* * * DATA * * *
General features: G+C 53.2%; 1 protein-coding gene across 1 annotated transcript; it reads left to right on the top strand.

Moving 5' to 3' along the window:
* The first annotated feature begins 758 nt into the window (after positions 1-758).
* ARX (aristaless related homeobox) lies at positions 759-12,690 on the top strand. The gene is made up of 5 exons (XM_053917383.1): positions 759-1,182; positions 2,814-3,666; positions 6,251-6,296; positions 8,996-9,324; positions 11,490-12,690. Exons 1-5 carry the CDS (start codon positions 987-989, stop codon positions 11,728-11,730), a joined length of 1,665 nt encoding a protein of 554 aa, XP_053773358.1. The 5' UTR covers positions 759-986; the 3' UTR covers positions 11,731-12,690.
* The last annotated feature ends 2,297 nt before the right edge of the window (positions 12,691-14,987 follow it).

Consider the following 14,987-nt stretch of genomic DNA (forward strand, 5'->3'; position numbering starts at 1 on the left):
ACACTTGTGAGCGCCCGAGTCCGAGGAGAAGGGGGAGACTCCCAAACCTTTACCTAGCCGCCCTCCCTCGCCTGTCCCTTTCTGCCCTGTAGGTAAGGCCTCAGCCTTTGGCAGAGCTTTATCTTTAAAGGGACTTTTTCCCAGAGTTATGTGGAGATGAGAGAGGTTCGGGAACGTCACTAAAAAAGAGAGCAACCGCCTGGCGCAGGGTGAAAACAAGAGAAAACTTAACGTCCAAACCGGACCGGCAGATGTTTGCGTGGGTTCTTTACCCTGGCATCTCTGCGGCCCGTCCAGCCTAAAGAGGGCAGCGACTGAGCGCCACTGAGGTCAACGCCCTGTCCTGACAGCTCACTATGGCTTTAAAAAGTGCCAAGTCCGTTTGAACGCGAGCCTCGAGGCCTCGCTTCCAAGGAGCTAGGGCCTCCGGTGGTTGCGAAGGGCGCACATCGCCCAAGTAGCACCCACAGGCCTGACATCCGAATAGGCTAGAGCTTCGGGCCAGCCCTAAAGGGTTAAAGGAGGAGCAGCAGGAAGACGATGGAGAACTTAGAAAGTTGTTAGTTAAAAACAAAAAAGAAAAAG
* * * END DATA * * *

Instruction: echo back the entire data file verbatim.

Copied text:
General features: G+C 53.2%; 1 protein-coding gene across 1 annotated transcript; it reads left to right on the top strand.

Moving 5' to 3' along the window:
* The first annotated feature begins 758 nt into the window (after positions 1-758).
* ARX (aristaless related homeobox) lies at positions 759-12,690 on the top strand. The gene is made up of 5 exons (XM_053917383.1): positions 759-1,182; positions 2,814-3,666; positions 6,251-6,296; positions 8,996-9,324; positions 11,490-12,690. Exons 1-5 carry the CDS (start codon positions 987-989, stop codon positions 11,728-11,730), a joined length of 1,665 nt encoding a protein of 554 aa, XP_053773358.1. The 5' UTR covers positions 759-986; the 3' UTR covers positions 11,731-12,690.
* The last annotated feature ends 2,297 nt before the right edge of the window (positions 12,691-14,987 follow it).

Consider the following 14,987-nt stretch of genomic DNA (forward strand, 5'->3'; position numbering starts at 1 on the left):
ACACTTGTGAGCGCCCGAGTCCGAGGAGAAGGGGGAGACTCCCAAACCTTTACCTAGCCGCCCTCCCTCGCCTGTCCCTTTCTGCCCTGTAGGTAAGGCCTCAGCCTTTGGCAGAGCTTTATCTTTAAAGGGACTTTTTCCCAGAGTTATGTGGAGATGAGAGAGGTTCGGGAACGTCACTAAAAAAGAGAGCAACCGCCTGGCGCAGGGTGAAAACAAGAGAAAACTTAACGTCCAAACCGGACCGGCAGATGTTTGCGTGGGTTCTTTACCCTGGCATCTCTGCGGCCCGTCCAGCCTAAAGAGGGCAGCGACTGAGCGCCACTGAGGTCAACGCCCTGTCCTGACAGCTCACTATGGCTTTAAAAAGTGCCAAGTCCGTTTGAACGCGAGCCTCGAGGCCTCGCTTCCAAGGAGCTAGGGCCTCCGGTGGTTGCGAAGGGCGCACATCGCCCAAGTAGCACCCACAGGCCTGACATCCGAATAGGCTAGAGCTTCGGGCCAGCCCTAAAGGGTTAAAGGAGGAGCAGCAGGAAGACGATGGAGAACTTAGAAAGTTGTTAGTTAAAAACAAAAAAGAAAAAG